Author Interview

The Nation: Guide To The Nation

Erin Adair-Hodges
5 min read
Liberals Drink Here
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Founded in 1865, The Nation is America’s oldest continuously published political weekly for liberals, lefties and progressives. About 10 years ago, Richard Lingeman, the magazine’s senior editor and longtime executive editor, came up with the idea of providing readers with a way to connect with the history of the left, as well as with other like-minded Americans. The result is a resource that includes a national listing of musical action committees, farmers’ markets, watering holes, sex shops, graves of famous liberals and much more. Guidelines for various activities are also provided, making planning that anarchist film festival a whole lot easier.

The astonishingly gracious Mr. Lingeman talked with the
Alibi about a range of pinko-Commie topics.

Do you see this as a departure from the magazine’s political focus, or is it an extension?

I think it’s kind of an extension … in kind of another dimension, so to speak. We’re reaching out to our community and so it’s kind of an act of solidarity, of creating a virtual community of the left … the purpose being to connect people with all sorts of different groups, resources, information and ideas so that there could be a recognition of people that are doing things I’m interested in.

What sorts of resources did you use in developing Guide to the Nation?

Again, one of them was our own community, namely our subscribers … I was head writer on it and had two ex-interns working on it. We were really feeling the need to reach out to the rest of the country and get people on the ground, so to speak. So we would send out these e-mails to our lists and say, What’s a great restaurant near you that has some sort of local food or organic or some progressive tie? Or, What’s a great bar where the lefties hang out, or Where’s a great bookstore? And people were very committed and involved and would respond. We put out a special issue on food about a year or so ago that Alice Waters edited and we made a trial run quizzing our readers on restaurants that were organic or local ingredients sort of places, and it was such a good response.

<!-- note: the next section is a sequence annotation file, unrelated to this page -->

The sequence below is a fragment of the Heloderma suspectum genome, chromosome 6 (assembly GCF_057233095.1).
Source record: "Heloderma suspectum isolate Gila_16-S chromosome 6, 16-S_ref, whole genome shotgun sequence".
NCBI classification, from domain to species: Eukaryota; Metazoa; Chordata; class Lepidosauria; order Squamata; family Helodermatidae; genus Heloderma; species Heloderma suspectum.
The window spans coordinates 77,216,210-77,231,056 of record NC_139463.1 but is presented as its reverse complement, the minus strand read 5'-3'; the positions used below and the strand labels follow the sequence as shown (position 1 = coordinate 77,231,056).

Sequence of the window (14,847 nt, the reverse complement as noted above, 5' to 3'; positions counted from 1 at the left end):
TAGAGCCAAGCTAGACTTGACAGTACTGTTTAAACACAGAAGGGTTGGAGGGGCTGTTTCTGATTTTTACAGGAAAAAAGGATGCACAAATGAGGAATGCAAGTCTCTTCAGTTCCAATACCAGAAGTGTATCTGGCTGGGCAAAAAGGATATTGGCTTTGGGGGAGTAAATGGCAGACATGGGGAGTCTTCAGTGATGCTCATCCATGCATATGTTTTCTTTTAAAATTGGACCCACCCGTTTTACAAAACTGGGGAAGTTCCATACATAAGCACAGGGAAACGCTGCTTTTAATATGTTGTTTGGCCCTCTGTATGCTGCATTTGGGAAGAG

Will this lead to other versions in the future?

Well, we hope so … I’m already cowering for the blows from people who say, Why didn’t you include this or that? I quoted the poet Allen Ginsberg who once, when I interviewed him a long time ago, said, “Be just, but if you can’t be just, be arbitrary.” We sometimes were a little arbitrary to keep the size down. But anyway, the point is there’s a guide at There you can complain and name your favorite restaurant and we would put it in the next edition. That’s the hope. It’s like a living thing, these books on the web. You can keep adding to them

What categories weren’t you able to include?

I was thinking about doing what I consider city weeklies, like your paper and the
Boston Phoenix and papers like that, and I just couldn’t get a handle on it. I did more of a miscellany. I would like to do those. And there’s always more of these organizations and think tanks and activist groups that we should have got in. They’re very numerous and so we had to be, again, arbitrary. This is not a Yellow Pages of the left. There is a personal stamp on it to some extent. We bring in the voices of people, the voices of our readers, and so that’s interesting in its own right. I think it’s a book to read and not just a series of entries.

In the process of addressing a particular community, were you afraid there was something limiting in that?

Well, I’ve heard that criticism, the preaching-to-the-choir sort of thing. I turn that over and say we’re following the adage, “Write what you know.” I think this is a big community. There are a lot of people that share our views, probably some 20 million that self-identify as liberals. And then there are also the libertarian-type people, free thinkers, and I think the book would radiate out to them. I think it comes out sort of fortuitously at this time. There is this new enthusiasm on the left and then of course the lifting of the pall of the Bush years. So I think it’s a good opportunity, and people want to look around at what’s going on and want to join these organizations. Or you can get ideas from this book. This serves that purpose. It’s a book that will, I hope, work to express and solidify and support the values that people in our “community” hold.
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